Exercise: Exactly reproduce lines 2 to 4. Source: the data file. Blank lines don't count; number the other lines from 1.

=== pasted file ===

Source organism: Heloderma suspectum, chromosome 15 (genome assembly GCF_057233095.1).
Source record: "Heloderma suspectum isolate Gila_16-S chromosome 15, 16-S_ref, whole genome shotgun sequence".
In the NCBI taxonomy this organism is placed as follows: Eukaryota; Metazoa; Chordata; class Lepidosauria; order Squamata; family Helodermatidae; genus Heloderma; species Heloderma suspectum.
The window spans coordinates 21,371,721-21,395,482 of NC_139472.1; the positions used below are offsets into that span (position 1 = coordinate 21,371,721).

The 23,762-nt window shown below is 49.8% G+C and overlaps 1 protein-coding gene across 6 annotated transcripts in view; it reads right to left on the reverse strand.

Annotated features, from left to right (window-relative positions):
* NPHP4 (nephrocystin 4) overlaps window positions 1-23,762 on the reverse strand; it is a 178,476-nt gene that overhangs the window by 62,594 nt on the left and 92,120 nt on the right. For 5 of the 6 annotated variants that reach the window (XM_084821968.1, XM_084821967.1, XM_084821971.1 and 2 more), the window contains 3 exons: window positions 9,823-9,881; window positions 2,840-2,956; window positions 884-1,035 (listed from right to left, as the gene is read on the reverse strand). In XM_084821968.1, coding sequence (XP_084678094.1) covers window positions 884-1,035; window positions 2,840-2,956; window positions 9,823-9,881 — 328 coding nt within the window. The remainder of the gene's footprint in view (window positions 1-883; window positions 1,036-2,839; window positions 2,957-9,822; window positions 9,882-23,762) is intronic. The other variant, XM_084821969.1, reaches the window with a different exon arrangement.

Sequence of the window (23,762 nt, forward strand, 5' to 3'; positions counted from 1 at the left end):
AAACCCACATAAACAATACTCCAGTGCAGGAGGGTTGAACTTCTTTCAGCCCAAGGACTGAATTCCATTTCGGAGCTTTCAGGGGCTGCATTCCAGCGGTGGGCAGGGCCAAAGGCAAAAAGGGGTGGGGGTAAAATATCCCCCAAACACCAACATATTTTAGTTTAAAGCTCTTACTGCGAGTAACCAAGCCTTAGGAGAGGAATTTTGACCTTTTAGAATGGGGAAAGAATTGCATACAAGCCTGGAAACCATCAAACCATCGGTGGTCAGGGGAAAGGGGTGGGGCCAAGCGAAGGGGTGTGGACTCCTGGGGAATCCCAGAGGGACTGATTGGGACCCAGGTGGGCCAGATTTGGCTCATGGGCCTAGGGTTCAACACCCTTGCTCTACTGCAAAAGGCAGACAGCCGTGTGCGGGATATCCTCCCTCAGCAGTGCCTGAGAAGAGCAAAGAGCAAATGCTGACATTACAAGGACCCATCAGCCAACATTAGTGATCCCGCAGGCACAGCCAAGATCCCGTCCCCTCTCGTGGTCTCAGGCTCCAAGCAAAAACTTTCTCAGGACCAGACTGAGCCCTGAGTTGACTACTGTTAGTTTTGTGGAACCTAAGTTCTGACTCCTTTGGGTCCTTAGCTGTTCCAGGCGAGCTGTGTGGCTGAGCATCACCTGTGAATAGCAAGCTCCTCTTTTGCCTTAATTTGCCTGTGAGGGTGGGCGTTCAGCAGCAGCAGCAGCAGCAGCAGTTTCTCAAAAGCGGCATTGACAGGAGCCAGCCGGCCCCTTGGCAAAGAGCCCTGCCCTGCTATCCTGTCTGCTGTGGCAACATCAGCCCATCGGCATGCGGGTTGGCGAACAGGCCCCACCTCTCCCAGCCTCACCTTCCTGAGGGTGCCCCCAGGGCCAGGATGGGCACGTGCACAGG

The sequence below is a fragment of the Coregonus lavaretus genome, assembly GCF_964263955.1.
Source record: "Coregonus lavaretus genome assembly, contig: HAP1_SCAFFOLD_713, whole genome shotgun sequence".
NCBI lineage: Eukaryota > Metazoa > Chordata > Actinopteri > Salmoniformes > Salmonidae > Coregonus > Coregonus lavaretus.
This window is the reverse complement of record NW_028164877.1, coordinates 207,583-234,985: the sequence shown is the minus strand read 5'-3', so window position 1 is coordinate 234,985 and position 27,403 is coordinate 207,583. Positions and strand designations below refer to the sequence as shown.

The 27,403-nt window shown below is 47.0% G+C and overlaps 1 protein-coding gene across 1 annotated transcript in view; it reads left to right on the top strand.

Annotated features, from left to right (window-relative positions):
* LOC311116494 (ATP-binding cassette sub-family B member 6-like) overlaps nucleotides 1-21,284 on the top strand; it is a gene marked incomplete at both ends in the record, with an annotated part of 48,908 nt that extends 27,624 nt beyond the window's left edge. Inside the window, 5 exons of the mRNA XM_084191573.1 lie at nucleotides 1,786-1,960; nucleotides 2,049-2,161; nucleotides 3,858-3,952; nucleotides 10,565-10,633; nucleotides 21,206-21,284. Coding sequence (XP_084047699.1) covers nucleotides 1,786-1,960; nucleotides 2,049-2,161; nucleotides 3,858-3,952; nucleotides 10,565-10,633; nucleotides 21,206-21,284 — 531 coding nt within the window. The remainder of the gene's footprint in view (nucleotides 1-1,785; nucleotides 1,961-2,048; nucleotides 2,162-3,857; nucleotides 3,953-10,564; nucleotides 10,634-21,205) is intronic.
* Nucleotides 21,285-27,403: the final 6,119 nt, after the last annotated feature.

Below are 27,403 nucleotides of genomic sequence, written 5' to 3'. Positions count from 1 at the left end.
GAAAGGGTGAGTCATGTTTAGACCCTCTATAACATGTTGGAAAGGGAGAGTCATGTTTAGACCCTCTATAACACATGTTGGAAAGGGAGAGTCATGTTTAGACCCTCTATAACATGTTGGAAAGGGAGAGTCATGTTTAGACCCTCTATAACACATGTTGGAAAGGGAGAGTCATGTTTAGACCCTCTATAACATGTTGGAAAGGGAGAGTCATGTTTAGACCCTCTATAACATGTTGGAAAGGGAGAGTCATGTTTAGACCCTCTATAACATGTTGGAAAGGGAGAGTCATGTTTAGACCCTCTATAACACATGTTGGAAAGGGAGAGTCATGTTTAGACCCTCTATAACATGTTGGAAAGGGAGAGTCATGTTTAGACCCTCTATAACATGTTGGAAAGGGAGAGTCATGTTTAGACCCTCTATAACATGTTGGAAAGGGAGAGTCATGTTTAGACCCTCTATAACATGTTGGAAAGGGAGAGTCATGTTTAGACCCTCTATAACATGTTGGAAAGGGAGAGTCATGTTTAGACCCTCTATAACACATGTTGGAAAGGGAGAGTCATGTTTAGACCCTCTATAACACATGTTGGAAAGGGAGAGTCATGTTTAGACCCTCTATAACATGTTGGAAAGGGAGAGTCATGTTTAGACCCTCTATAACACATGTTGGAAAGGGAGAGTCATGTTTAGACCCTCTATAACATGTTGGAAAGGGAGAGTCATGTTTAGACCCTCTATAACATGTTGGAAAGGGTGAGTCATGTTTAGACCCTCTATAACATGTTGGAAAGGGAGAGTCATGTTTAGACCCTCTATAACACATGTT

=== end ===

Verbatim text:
Source record: "Heloderma suspectum isolate Gila_16-S chromosome 15, 16-S_ref, whole genome shotgun sequence".
In the NCBI taxonomy this organism is placed as follows: Eukaryota; Metazoa; Chordata; class Lepidosauria; order Squamata; family Helodermatidae; genus Heloderma; species Heloderma suspectum.
The window spans coordinates 21,371,721-21,395,482 of NC_139472.1; the positions used below are offsets into that span (position 1 = coordinate 21,371,721).